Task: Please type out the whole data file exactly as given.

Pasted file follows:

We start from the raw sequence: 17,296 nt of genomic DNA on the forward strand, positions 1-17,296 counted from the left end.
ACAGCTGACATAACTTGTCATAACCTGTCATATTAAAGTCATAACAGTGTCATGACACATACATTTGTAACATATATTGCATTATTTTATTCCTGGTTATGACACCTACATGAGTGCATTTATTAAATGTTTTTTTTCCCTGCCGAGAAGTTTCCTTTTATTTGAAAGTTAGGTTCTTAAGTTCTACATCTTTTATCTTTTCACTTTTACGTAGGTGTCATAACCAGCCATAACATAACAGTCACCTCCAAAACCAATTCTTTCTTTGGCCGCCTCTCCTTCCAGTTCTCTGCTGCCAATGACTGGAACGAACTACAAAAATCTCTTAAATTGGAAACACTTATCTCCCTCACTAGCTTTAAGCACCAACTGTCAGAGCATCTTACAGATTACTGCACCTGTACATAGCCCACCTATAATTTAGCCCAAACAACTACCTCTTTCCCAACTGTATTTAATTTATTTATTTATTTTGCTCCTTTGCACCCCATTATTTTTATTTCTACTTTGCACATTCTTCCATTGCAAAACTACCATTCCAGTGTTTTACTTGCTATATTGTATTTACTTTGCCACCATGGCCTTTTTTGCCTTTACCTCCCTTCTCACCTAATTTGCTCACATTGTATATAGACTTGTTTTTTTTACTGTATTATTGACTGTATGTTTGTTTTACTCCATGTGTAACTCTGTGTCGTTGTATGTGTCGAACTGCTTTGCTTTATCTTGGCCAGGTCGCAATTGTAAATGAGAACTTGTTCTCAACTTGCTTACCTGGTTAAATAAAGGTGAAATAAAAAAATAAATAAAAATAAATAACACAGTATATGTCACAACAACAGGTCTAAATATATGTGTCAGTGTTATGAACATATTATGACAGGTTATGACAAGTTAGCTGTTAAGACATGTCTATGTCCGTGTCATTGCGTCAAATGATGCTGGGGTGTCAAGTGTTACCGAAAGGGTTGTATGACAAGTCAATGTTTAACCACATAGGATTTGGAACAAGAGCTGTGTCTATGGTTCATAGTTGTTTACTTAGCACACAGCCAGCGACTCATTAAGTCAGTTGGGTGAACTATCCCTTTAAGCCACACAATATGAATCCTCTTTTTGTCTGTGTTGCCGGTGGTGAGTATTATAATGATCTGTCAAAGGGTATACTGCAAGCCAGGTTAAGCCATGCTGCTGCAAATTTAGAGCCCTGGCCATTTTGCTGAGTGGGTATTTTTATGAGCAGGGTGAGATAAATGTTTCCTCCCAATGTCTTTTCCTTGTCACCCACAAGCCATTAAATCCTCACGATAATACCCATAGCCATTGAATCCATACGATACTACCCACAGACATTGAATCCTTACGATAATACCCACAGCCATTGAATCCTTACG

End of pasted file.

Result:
We start from the raw sequence: 17,296 nt of genomic DNA on the forward strand, positions 1-17,296 counted from the left end.
ACAGCTGACATAACTTGTCATAACCTGTCATATTAAAGTCATAACAGTGTCATGACACATACATTTGTAACATATATTGCATTATTTTATTCCTGGTTATGACACCTACATGAGTGCATTTATTAAATGTTTTTTTTCCCTGCCGAGAAGTTTCCTTTTATTTGAAAGTTAGGTTCTTAAGTTCTACATCTTTTATCTTTTCACTTTTACGTAGGTGTCATAACCAGCCATAACATAACAGTCACCTCCAAAACCAATTCTTTCTTTGGCCGCCTCTCCTTCCAGTTCTCTGCTGCCAATGACTGGAACGAACTACAAAAATCTCTTAAATTGGAAACACTTATCTCCCTCACTAGCTTTAAGCACCAACTGTCAGAGCATCTTACAGATTACTGCACCTGTACATAGCCCACCTATAATTTAGCCCAAACAACTACCTCTTTCCCAACTGTATTTAATTTATTTATTTATTTTGCTCCTTTGCACCCCATTATTTTTATTTCTACTTTGCACATTCTTCCATTGCAAAACTACCATTCCAGTGTTTTACTTGCTATATTGTATTTACTTTGCCACCATGGCCTTTTTTGCCTTTACCTCCCTTCTCACCTAATTTGCTCACATTGTATATAGACTTGTTTTTTTTACTGTATTATTGACTGTATGTTTGTTTTACTCCATGTGTAACTCTGTGTCGTTGTATGTGTCGAACTGCTTTGCTTTATCTTGGCCAGGTCGCAATTGTAAATGAGAACTTGTTCTCAACTTGCTTACCTGGTTAAATAAAGGTGAAATAAAAAAATAAATAAAAATAAATAACACAGTATATGTCACAACAACAGGTCTAAATATATGTGTCAGTGTTATGAACATATTATGACAGGTTATGACAAGTTAGCTGTTAAGACATGTCTATGTCCGTGTCATTGCGTCAAATGATGCTGGGGTGTCAAGTGTTACCGAAAGGGTTGTATGACAAGTCAATGTTTAACCACATAGGATTTGGAACAAGAGCTGTGTCTATGGTTCATAGTTGTTTACTTAGCACACAGCCAGCGACTCATTAAGTCAGTTGGGTGAACTATCCCTTTAAGCCACACAATATGAATCCTCTTTTTGTCTGTGTTGCCGGTGGTGAGTATTATAATGATCTGTCAAAGGGTATACTGCAAGCCAGGTTAAGCCATGCTGCTGCAAATTTAGAGCCCTGGCCATTTTGCTGAGTGGGTATTTTTATGAGCAGGGTGAGATAAATGTTTCCTCCCAATGTCTTTTCCTTGTCACCCACAAGCCATTAAATCCTCACGATAATACCCATAGCCATTGAATCCATACGATACTACCCACAGACATTGAATCCTTACGATAATACCCACAGCCATTGAATCCTTACG